We’ve been receiving lots of diet books for the Size Diversity Task Force’s project to create a Guinness World Record paper mache sculpture. As we’ve been sorting books and counting pages I realized that I haven’t read a diet book in quite a while and in that time I forgot about the endless promises of “A New Me” and “A Perfect Me.”
I remember when I used to buy into that. My pursuit of thin was, at many times, based on these promises – every new weight loss attempt was the start of a “new me” on the way to being the “perfect me.”
Now that I’m removed from this it’s hard to believe that I bought into it. But then it seemed so natural to allow someone to sell me a product based on the idea that who I was needed to be changed – that I needed a new me. As my friend CJ Legare says, I let them take my self-esteem, cheapen it, and sell it back to me at a profit. Except their destined-for-failure product meant that I would have a hard time holding on even to my newly cheapened self-esteem.
Then there was the idea that being thinner would make me perfect – there was a time when I believed that this was true. That being skinny would mean that all my problems would go away, I wouldn’t have any more bad hair days, and I’d stop leaving cupboard doors open. So I wasn’t just waiting for another body to come along, I was waiting for the solution to everything to come along with my new body.
The diet industry has been very clever about its marketing – it’s pretty difficult to make more and more money with a product that almost never works without some very good marketing. The diet industry is happy to tell us anything we want to hear no matter how completely far-fetched. They say that being thin will make us new, perfect, practically immortally healthy. And then they tell us that their product will make us thin. Each claim is more ridiculous with less of an evidence basis than the last.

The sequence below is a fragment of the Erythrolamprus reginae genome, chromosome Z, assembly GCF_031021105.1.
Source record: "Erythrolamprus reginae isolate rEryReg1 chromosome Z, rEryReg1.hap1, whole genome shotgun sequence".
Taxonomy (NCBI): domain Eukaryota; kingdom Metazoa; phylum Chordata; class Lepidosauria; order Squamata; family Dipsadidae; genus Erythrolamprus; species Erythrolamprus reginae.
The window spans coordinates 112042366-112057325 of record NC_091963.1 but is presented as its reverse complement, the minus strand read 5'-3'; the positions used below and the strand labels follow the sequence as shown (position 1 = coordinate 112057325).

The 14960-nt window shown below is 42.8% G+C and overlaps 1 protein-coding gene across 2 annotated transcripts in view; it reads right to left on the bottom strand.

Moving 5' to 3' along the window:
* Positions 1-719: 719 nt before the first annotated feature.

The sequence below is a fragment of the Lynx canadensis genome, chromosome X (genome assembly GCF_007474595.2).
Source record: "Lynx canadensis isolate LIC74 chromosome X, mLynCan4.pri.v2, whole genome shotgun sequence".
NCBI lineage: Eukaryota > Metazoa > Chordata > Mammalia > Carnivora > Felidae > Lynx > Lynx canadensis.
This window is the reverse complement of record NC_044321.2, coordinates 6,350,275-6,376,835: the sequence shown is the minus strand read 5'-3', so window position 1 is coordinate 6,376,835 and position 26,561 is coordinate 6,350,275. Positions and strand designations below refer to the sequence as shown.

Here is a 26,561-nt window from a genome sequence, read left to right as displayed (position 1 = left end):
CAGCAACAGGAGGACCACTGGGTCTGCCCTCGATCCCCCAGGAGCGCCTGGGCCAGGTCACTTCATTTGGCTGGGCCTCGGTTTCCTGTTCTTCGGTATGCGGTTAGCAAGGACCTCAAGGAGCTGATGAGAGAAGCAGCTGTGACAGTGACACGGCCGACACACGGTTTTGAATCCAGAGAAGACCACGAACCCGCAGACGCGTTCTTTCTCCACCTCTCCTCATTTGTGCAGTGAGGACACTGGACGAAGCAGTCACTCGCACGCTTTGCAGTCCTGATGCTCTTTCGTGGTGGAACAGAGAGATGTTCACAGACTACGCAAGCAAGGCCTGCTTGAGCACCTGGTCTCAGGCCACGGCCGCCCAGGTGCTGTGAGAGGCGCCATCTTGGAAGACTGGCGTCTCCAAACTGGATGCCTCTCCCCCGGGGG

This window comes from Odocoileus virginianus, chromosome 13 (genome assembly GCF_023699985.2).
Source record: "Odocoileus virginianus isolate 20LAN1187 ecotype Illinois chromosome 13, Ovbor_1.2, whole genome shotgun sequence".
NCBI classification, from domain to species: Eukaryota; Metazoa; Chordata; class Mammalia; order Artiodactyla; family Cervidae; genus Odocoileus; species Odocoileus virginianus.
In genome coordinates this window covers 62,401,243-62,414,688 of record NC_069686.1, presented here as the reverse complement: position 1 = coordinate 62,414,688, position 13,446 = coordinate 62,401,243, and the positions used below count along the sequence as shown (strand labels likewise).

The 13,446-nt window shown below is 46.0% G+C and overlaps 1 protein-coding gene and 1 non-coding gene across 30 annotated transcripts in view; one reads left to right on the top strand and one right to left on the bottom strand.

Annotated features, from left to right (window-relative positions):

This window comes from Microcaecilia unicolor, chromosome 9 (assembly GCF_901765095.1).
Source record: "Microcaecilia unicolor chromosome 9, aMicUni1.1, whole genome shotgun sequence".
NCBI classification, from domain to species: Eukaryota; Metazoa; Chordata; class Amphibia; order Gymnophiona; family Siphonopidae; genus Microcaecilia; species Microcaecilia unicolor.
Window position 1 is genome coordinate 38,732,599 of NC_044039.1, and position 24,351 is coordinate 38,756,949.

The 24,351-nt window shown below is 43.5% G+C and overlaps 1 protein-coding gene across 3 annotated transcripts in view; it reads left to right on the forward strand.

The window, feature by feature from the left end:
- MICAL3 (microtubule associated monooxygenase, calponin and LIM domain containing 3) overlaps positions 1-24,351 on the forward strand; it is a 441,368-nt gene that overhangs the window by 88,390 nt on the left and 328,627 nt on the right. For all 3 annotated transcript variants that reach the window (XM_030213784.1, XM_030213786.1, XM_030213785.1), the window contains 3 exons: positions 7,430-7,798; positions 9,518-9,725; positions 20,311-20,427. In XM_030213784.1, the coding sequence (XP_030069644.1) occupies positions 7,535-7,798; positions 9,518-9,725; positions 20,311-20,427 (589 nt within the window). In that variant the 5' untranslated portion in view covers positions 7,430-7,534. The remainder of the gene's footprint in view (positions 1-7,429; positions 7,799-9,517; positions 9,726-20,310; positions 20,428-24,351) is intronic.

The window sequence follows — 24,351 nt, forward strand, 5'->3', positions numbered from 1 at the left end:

When I think of what we could do with the $60,000,000,000 that we give this industry every year in exchange for lying to us about anything and everything it makes me frustrated, but it also makes me hopeful. Sooner or later the world is going to call the diet industry on the fraud that they’ve committed and then we can start having actual evidence-based conversations about health, happiness, and how awesome the current, non-perfect us actually is.
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